By ANDREA LANNOM
CHARLESTON, W.Va. — Addressing the West Virginia Press Association’s Legislative Breakfast, legislative leadership and the governor discussed views on the budget progress and other issues the lawmakers will focus on in the second half of the session.
Senate President Mitch Carmichael, House Speaker Tim Armstead and Gov. Jim Justice addressed attendees at the Thursday morning event at the Embassy Suites in Charleston.
Carmichael and Armstead expressed optimism about working together to reach a solution to the budget gap.
Justice expressed frustration with partisan politics and, in a press conference later that day, also expressed frustration that the Legislature hasn’t yet produced a budget. However, Armstead said during the breakfast that he has never seen a budget produced before the last day of session.
Carmichael said he believes West Virginia can make it to the other side of the estimated $500 million budget gap for the next fiscal year, comparing the state to the Superbowl.
“We can come together,” Carmichael said. “These are tough times but this is our moment in time. It’s our chance to fundamentally reshape West Virginia. If we miss this opportunity, shame on us. If we miss it because of partisan, political bickering or hurt feelings or comments someone made about something, we need to put all that aside.
“I would liken us to the second half of the Superbowl,” he said. “We’re the New England Patriots and if you remember they were behind at halftime.”
Carmichael said there are four areas the Legislature will have a “laser focus” on for the last half of the session: regulatory reform, education reform, civil justice reform and tax reform.
He said the state needs to move away from a boom-bust economy. He mentioned one of the bills that would repeal the state’s income tax.
“Some will say we can’t get there overnight. All that is true, but it is incumbent upon us legislators to examine the results of states that are working,” Carmichael said.
In a meeting of the Senate Select Committee on Tax Reform earlier this week, the lead sponsor of the bill that would repeal the income tax and replace it with a consumption tax said the bill will undergo revision to address concerns from the fiscal note.
The fiscal note said repealing the personal income tax and replacing it with a consumer tax would cause a net General Revenue Fund decline of $870 million over the first four years.
Armstead referenced Justice’s metaphor of West Virginia as a dying patient.
“One thing I ask when talking about the patient is who is the patient? We talk about the patient and what the current proposals indicate. The patient isn’t government that we need to cure.”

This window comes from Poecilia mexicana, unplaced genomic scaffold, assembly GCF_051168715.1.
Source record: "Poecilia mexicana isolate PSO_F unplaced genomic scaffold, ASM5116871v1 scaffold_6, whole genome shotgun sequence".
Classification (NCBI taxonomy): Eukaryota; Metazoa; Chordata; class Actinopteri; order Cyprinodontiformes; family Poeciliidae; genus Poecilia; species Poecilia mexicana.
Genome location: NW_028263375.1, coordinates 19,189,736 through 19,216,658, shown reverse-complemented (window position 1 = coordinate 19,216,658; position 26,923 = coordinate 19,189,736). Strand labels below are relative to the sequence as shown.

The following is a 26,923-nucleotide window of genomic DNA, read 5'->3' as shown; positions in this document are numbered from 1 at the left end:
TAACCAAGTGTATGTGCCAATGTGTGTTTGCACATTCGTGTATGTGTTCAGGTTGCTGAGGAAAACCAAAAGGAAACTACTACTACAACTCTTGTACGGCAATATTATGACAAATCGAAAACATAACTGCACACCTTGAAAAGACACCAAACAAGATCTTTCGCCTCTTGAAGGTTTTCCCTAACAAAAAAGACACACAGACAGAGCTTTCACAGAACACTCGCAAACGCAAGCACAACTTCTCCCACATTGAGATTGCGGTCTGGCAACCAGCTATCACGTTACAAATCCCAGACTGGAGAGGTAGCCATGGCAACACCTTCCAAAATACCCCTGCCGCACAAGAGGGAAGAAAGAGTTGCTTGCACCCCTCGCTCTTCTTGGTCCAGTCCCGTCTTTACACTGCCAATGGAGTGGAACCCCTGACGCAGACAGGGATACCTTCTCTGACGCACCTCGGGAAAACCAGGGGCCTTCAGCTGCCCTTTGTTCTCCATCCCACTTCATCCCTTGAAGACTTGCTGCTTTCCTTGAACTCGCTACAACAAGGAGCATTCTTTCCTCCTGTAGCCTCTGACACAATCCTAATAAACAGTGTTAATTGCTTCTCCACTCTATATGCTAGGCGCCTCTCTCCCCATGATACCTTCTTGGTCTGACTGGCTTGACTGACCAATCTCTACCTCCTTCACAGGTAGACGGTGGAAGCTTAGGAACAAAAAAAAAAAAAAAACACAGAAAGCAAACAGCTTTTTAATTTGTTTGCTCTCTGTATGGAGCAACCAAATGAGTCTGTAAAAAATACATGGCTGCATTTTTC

He said Justice’s revenue estimate is a difference of $450 million from the current budget. He also said in his years in the Legislature, he has never seen a budget passed before the last day of session.
He said he’s seen the House and Senate pass budget bills in the last week but never seen a budget passed on the halfway point.
“When you hear ‘Where’s the budget?’ that’s smoke and mirrors,” he said. “We are taking the budget incredibly seriously. Members of the finance committees, they are working late hours, working with agencies to determine the best way we can formulate a budget that will truly move the state forward. That’s our goal.”
Armstead said he doesn’t think it shows courage to address taxes but instead what role government takes.
“It’s been said that it takes courage to raise taxes … I think it shows courage to look at government to decide what role it takes, what its role should be and what we can afford to do. … That’s what we’ve failed to do over the years.
“Stay tuned the next 30 days. I think you’ll see this state move forward,” Armstead said.
However, Justice had a different view on courage.
“Today, you’ve got a basket full of Democrats who are willing to step out and lay aside being Democrats and be West Virginians. We don’t need to cut people more. We’ve got to raise taxes. It takes courage to do that because constituents may throw rocks at you.”
He mentioned a “basket full of Republicans” who feel the same way but took issue with needing more cuts.
“Every time you do something that cuts, it’s a family,” Justice said. “It’s somebody. That somebody may well decide to go to Tennessee and our revenues get even smaller.”
“How does it make sense, ‘If Justice will go along with these $200 million in cuts, then we could be there with him’?” he later added. “I want to be on the record. Justice would go along with 1,000 percent cuts of any waste that is unnecessary. But it’s almost sadistic to think if we can just kill a few people and hurt a few more, then we can all go along with it. It’s nuts to say we need 14 scalps and if we get those, then we can go along with it.”
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